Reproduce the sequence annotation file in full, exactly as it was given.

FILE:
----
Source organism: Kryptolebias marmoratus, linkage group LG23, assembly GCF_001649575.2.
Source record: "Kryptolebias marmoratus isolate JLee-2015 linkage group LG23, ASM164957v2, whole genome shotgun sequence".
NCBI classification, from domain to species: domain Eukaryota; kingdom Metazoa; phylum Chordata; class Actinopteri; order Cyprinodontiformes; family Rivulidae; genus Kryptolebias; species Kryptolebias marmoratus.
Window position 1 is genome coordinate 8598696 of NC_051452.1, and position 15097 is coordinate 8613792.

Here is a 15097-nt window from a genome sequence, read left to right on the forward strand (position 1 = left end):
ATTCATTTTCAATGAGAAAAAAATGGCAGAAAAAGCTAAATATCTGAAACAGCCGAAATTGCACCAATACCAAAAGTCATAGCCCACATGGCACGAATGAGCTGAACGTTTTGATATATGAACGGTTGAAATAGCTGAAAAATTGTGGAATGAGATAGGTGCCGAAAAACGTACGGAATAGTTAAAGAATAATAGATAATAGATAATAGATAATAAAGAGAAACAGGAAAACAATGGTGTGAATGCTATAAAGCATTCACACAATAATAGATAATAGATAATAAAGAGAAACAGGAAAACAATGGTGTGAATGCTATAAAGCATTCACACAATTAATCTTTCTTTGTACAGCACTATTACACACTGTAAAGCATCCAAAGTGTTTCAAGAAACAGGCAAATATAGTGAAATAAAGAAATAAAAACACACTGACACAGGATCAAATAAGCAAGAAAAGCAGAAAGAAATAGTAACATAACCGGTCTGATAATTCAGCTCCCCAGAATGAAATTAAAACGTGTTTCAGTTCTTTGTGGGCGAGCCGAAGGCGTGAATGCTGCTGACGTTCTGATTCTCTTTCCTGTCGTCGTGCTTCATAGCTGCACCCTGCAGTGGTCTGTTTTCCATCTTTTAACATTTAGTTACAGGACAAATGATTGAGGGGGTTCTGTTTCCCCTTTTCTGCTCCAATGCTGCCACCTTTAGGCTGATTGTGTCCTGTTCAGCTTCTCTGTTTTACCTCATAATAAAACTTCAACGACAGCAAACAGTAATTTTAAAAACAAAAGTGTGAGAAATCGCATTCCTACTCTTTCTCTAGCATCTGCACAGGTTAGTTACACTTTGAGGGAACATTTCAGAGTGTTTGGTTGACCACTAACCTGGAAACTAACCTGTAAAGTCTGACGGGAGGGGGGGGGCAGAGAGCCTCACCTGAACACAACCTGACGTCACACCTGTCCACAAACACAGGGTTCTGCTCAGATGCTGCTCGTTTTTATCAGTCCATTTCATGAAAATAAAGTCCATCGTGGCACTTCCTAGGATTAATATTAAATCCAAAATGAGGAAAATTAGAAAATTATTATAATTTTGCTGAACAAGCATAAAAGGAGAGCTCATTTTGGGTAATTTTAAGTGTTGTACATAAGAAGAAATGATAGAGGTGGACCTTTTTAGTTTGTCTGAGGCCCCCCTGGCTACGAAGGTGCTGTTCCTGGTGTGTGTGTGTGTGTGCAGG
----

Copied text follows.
Source organism: Kryptolebias marmoratus, linkage group LG23, assembly GCF_001649575.2.
Source record: "Kryptolebias marmoratus isolate JLee-2015 linkage group LG23, ASM164957v2, whole genome shotgun sequence".
NCBI classification, from domain to species: domain Eukaryota; kingdom Metazoa; phylum Chordata; class Actinopteri; order Cyprinodontiformes; family Rivulidae; genus Kryptolebias; species Kryptolebias marmoratus.
Window position 1 is genome coordinate 8598696 of NC_051452.1, and position 15097 is coordinate 8613792.

Here is a 15097-nt window from a genome sequence, read left to right on the forward strand (position 1 = left end):
ATTCATTTTCAATGAGAAAAAAATGGCAGAAAAAGCTAAATATCTGAAACAGCCGAAATTGCACCAATACCAAAAGTCATAGCCCACATGGCACGAATGAGCTGAACGTTTTGATATATGAACGGTTGAAATAGCTGAAAAATTGTGGAATGAGATAGGTGCCGAAAAACGTACGGAATAGTTAAAGAATAATAGATAATAGATAATAGATAATAAAGAGAAACAGGAAAACAATGGTGTGAATGCTATAAAGCATTCACACAATAATAGATAATAGATAATAAAGAGAAACAGGAAAACAATGGTGTGAATGCTATAAAGCATTCACACAATTAATCTTTCTTTGTACAGCACTATTACACACTGTAAAGCATCCAAAGTGTTTCAAGAAACAGGCAAATATAGTGAAATAAAGAAATAAAAACACACTGACACAGGATCAAATAAGCAAGAAAAGCAGAAAGAAATAGTAACATAACCGGTCTGATAATTCAGCTCCCCAGAATGAAATTAAAACGTGTTTCAGTTCTTTGTGGGCGAGCCGAAGGCGTGAATGCTGCTGACGTTCTGATTCTCTTTCCTGTCGTCGTGCTTCATAGCTGCACCCTGCAGTGGTCTGTTTTCCATCTTTTAACATTTAGTTACAGGACAAATGATTGAGGGGGTTCTGTTTCCCCTTTTCTGCTCCAATGCTGCCACCTTTAGGCTGATTGTGTCCTGTTCAGCTTCTCTGTTTTACCTCATAATAAAACTTCAACGACAGCAAACAGTAATTTTAAAAACAAAAGTGTGAGAAATCGCATTCCTACTCTTTCTCTAGCATCTGCACAGGTTAGTTACACTTTGAGGGAACATTTCAGAGTGTTTGGTTGACCACTAACCTGGAAACTAACCTGTAAAGTCTGACGGGAGGGGGGGGGCAGAGAGCCTCACCTGAACACAACCTGACGTCACACCTGTCCACAAACACAGGGTTCTGCTCAGATGCTGCTCGTTTTTATCAGTCCATTTCATGAAAATAAAGTCCATCGTGGCACTTCCTAGGATTAATATTAAATCCAAAATGAGGAAAATTAGAAAATTATTATAATTTTGCTGAACAAGCATAAAAGGAGAGCTCATTTTGGGTAATTTTAAGTGTTGTACATAAGAAGAAATGATAGAGGTGGACCTTTTTAGTTTGTCTGAGGCCCCCCTGGCTACGAAGGTGCTGTTCCTGGTGTGTGTGTGTGTGTGCAGG